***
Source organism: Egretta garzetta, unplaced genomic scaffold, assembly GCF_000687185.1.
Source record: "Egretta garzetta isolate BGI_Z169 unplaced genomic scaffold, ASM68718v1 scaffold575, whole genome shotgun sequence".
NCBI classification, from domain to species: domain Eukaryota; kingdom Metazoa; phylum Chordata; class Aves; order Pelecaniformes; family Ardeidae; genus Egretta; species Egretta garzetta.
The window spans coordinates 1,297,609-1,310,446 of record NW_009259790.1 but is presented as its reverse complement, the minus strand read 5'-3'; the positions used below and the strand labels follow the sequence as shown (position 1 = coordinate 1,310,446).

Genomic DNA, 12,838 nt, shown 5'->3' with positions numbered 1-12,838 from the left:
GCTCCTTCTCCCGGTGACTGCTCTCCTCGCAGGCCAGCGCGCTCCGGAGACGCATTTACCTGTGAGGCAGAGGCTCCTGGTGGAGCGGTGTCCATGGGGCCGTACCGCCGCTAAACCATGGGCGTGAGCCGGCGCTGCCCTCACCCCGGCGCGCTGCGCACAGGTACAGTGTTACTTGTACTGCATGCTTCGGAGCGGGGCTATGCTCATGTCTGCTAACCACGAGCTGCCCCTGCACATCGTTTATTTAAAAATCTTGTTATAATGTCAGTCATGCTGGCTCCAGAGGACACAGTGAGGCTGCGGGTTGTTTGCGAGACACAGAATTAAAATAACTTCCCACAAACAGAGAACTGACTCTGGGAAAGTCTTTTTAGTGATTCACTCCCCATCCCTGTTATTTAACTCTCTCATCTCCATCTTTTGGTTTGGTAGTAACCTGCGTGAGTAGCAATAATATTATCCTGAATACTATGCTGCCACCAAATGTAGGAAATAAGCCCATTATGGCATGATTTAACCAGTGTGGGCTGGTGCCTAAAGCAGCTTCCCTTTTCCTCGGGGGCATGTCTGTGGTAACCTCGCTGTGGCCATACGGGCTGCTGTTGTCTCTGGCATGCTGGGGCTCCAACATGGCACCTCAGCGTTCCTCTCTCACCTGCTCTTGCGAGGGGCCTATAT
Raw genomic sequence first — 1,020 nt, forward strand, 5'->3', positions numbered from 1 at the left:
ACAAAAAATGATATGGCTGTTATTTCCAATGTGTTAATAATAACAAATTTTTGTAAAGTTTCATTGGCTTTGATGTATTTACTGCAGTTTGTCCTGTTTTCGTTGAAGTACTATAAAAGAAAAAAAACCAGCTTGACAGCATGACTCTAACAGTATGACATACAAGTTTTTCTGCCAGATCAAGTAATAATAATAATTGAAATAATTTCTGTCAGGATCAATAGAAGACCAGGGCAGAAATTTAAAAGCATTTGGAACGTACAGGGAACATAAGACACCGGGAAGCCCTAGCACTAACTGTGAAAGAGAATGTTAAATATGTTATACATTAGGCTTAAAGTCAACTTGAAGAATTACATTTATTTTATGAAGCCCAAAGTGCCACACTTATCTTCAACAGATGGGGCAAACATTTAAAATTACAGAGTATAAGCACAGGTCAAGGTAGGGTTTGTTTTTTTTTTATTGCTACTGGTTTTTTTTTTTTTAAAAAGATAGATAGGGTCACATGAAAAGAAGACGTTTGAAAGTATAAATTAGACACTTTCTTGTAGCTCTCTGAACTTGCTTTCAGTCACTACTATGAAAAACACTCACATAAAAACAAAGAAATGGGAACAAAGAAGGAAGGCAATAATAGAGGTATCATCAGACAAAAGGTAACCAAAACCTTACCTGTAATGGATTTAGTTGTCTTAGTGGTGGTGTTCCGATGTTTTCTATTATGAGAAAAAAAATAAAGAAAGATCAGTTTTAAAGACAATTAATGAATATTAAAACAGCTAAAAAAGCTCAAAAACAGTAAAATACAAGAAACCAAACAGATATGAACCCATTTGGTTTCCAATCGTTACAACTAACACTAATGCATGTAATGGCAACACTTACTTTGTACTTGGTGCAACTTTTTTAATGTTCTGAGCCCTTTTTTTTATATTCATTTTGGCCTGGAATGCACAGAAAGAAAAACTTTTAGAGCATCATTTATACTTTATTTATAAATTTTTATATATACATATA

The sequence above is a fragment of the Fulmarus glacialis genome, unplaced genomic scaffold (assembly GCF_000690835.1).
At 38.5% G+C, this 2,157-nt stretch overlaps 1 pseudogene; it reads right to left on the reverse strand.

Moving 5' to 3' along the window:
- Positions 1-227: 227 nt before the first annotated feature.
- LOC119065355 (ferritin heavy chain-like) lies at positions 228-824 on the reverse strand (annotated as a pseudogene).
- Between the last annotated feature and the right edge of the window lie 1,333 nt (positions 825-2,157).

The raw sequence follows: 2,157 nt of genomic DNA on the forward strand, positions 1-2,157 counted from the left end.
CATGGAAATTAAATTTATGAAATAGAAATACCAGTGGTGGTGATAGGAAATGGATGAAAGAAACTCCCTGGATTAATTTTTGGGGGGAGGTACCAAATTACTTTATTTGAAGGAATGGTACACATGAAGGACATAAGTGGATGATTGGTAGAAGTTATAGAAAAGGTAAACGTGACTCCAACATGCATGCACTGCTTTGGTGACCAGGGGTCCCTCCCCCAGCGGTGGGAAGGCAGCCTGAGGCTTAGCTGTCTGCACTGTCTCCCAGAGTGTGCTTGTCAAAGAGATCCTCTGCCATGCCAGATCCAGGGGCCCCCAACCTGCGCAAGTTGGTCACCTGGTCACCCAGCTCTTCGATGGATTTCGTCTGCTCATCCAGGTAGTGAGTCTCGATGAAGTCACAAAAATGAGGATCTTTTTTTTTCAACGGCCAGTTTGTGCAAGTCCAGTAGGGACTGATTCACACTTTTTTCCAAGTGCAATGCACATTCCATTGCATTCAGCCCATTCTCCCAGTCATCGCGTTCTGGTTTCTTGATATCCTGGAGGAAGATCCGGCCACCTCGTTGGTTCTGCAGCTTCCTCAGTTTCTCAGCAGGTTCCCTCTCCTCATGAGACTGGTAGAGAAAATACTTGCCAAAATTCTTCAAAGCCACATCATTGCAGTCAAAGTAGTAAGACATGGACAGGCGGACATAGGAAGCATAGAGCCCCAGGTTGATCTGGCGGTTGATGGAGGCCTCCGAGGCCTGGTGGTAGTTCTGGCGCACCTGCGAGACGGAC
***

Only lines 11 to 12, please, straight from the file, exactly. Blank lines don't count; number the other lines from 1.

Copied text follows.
Moving 5' to 3' along the window:
- Positions 1-227: 227 nt before the first annotated feature.